News / Africa

Rural Women in Africa Speak Out at Climate Conference

Environmental activists demonstrate outside the United Nations Framework Convention on Climate Change Conference of the Parties meeting in Durban, November 29, 2011.
Environmental activists demonstrate outside the United Nations Framework Convention on Climate Change Conference of the Parties meeting in Durban, November 29, 2011.

Multimedia

Audio
  • Gabe Joselow's report from the climate change conference in Durban

It looked and sounded like a celebration.

But participants at this gathering of rural women from across Africa have a serious message for the delegates at the COP-17 climate conference.

“We've come to join other rural women farmers from the southern African region," said Thandiure Chidararume, a member of ActionAid, an international organization that helped bring together this meeting of the Southern African Rural Women's Assembly. "We have come as one voice from Africa, we are saying no to damning deals, Africa is not for sale, we want this air pollution that is causing climate change to stop now."

The assembly unites women's farming and agricultural unions and movements from around the world.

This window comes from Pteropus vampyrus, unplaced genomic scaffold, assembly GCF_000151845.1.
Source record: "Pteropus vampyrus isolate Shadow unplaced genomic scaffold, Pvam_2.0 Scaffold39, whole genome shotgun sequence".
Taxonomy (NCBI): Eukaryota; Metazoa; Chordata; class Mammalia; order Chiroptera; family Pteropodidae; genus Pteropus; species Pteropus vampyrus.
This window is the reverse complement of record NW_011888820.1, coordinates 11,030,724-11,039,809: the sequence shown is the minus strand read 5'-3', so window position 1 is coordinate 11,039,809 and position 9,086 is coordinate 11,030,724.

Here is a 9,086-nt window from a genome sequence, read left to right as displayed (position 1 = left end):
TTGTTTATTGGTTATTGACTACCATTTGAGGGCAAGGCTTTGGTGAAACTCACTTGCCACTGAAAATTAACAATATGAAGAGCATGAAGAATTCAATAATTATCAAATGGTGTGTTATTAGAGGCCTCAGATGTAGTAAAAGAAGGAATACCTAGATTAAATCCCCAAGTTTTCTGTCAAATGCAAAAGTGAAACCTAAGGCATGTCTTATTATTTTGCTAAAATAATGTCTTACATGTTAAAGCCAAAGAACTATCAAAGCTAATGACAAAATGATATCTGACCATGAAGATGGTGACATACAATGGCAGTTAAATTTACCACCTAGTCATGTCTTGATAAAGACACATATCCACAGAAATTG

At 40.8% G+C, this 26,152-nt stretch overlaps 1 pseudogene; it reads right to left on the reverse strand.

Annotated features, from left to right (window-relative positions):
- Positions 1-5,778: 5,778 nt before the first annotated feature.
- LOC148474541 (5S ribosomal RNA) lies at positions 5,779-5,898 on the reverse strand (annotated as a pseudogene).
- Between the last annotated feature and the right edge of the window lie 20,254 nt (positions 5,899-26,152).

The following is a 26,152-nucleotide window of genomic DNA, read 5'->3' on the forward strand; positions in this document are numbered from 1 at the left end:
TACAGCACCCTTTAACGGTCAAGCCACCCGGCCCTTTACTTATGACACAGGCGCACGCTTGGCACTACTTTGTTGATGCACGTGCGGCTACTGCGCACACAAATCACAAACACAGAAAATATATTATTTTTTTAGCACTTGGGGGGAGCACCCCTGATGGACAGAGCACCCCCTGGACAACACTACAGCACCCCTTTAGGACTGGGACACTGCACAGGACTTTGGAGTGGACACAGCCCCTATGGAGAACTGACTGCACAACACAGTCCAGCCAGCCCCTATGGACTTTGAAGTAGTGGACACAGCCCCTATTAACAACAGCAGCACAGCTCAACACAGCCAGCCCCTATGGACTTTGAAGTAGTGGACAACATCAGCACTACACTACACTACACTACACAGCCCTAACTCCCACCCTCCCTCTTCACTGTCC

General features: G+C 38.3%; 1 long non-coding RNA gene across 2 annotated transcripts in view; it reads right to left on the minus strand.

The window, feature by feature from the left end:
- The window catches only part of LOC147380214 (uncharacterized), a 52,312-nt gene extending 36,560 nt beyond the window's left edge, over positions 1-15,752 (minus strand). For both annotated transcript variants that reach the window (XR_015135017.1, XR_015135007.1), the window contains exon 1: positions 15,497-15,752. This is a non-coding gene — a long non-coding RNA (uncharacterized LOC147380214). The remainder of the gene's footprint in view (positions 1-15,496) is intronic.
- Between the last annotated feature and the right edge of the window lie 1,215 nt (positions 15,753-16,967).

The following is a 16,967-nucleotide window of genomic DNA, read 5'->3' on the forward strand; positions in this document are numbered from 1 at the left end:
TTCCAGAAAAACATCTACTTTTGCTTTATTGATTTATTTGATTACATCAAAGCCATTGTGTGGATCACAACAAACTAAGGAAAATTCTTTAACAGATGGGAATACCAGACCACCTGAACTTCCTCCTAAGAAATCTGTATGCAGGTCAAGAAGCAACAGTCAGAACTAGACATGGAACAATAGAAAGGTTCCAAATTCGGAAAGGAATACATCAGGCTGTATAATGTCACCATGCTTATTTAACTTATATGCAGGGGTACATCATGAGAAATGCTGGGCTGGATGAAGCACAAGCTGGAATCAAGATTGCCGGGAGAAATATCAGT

Women from all across Africa, some as far north as Kenya, came out to the rally at a Kawaulu-Natal University in Durban, several kilometers from the downtown convention center where the more subdued, official meetings on climate change are taking place.


Members of African rural women's movements gather in Durban, South Africa to rally for progress at the nearby U.N. climate summit, Nov. 30, 2011. (Photo VOA - Gabe Joselow)

The women say they have felt the real impact of climate change in their communities, as shifting weather patterns have caused wells to dry up and harvests to diminish.

The concerns are real, said Theresa Marwei, an activist from Zimbabwe.

“I think if we can agree, all the countries that we are here, not to let the air be polluted, because we are having hunger, no water to drink, no gardens, no money to send our children to school because no rain," she said. "If the rain comes it will be floods, we can't do anything.”

Women at the assembly are directing a lot of their anger at the government negotiators at COP-17, who they say are not acting in the peoples' interest.

Canstance Mogale, representing the Landless Movement of South Africa, directed taunts and jeers at the U.S. delegation, blaming them of holding up progress on a global climate pact.  She even led a song directed at chief U.S. negotiator Todd Stern.

Women's movements in Latin America have also expressed solidarity with the African women's assembly.

The two regions have confronted many of the same issues, including so-called land grabs in the name of combating climate change.  In these instances, biofuel companies or other firms purchase large tracts of land in developing countries to make a profit from the business of trading credit for carbon emissions.

Former Bolivian Ambassador to the United Nations Pablo Solone addressed the women's assembly in Durban.

“In Copenhagen, in Cancun and here in Durban we say: change the capitalist system, not the climate," he said. "We have to change this logic of trying to buy and sell everything.  Life doesn't have a price.”